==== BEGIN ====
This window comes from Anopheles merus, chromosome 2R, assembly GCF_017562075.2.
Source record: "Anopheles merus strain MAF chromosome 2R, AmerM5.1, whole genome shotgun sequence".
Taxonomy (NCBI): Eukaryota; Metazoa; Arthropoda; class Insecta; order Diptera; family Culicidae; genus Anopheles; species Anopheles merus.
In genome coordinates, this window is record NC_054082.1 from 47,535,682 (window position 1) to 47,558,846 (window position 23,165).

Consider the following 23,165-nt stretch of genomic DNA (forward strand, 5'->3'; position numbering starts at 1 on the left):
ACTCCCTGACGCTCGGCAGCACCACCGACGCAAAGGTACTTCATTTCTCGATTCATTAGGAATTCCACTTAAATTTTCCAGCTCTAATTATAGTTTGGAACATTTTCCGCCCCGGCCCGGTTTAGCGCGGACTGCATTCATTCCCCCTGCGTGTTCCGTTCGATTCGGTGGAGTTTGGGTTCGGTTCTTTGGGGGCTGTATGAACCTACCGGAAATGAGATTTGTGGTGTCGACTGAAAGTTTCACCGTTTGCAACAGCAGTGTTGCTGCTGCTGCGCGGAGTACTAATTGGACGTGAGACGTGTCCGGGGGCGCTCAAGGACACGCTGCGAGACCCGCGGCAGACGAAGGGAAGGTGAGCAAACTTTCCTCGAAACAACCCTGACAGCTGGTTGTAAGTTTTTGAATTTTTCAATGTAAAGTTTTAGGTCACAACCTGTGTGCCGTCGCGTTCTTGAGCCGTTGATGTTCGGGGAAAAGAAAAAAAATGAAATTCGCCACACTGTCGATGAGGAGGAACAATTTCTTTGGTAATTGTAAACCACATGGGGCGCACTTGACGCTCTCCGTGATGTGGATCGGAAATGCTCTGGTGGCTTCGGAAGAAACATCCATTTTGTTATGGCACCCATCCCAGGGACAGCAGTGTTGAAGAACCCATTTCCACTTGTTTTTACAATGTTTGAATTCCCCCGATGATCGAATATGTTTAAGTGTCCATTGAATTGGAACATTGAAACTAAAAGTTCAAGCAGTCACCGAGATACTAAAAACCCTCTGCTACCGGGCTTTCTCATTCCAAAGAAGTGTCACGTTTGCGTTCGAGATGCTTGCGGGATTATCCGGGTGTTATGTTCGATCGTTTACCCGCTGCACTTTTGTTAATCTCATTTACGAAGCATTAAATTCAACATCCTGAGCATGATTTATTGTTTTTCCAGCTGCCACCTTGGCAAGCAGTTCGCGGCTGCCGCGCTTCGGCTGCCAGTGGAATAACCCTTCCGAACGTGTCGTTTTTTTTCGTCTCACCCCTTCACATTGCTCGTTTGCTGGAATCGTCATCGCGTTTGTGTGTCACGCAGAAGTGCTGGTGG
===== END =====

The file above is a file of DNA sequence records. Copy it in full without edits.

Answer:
This window comes from Anopheles merus, chromosome 2R, assembly GCF_017562075.2.
Source record: "Anopheles merus strain MAF chromosome 2R, AmerM5.1, whole genome shotgun sequence".
Taxonomy (NCBI): Eukaryota; Metazoa; Arthropoda; class Insecta; order Diptera; family Culicidae; genus Anopheles; species Anopheles merus.
In genome coordinates, this window is record NC_054082.1 from 47,535,682 (window position 1) to 47,558,846 (window position 23,165).

Consider the following 23,165-nt stretch of genomic DNA (forward strand, 5'->3'; position numbering starts at 1 on the left):
ACTCCCTGACGCTCGGCAGCACCACCGACGCAAAGGTACTTCATTTCTCGATTCATTAGGAATTCCACTTAAATTTTCCAGCTCTAATTATAGTTTGGAACATTTTCCGCCCCGGCCCGGTTTAGCGCGGACTGCATTCATTCCCCCTGCGTGTTCCGTTCGATTCGGTGGAGTTTGGGTTCGGTTCTTTGGGGGCTGTATGAACCTACCGGAAATGAGATTTGTGGTGTCGACTGAAAGTTTCACCGTTTGCAACAGCAGTGTTGCTGCTGCTGCGCGGAGTACTAATTGGACGTGAGACGTGTCCGGGGGCGCTCAAGGACACGCTGCGAGACCCGCGGCAGACGAAGGGAAGGTGAGCAAACTTTCCTCGAAACAACCCTGACAGCTGGTTGTAAGTTTTTGAATTTTTCAATGTAAAGTTTTAGGTCACAACCTGTGTGCCGTCGCGTTCTTGAGCCGTTGATGTTCGGGGAAAAGAAAAAAAATGAAATTCGCCACACTGTCGATGAGGAGGAACAATTTCTTTGGTAATTGTAAACCACATGGGGCGCACTTGACGCTCTCCGTGATGTGGATCGGAAATGCTCTGGTGGCTTCGGAAGAAACATCCATTTTGTTATGGCACCCATCCCAGGGACAGCAGTGTTGAAGAACCCATTTCCACTTGTTTTTACAATGTTTGAATTCCCCCGATGATCGAATATGTTTAAGTGTCCATTGAATTGGAACATTGAAACTAAAAGTTCAAGCAGTCACCGAGATACTAAAAACCCTCTGCTACCGGGCTTTCTCATTCCAAAGAAGTGTCACGTTTGCGTTCGAGATGCTTGCGGGATTATCCGGGTGTTATGTTCGATCGTTTACCCGCTGCACTTTTGTTAATCTCATTTACGAAGCATTAAATTCAACATCCTGAGCATGATTTATTGTTTTTCCAGCTGCCACCTTGGCAAGCAGTTCGCGGCTGCCGCGCTTCGGCTGCCAGTGGAATAACCCTTCCGAACGTGTCGTTTTTTTTCGTCTCACCCCTTCACATTGCTCGTTTGCTGGAATCGTCATCGCGTTTGTGTGTCACGCAGAAGTGCTGGTGG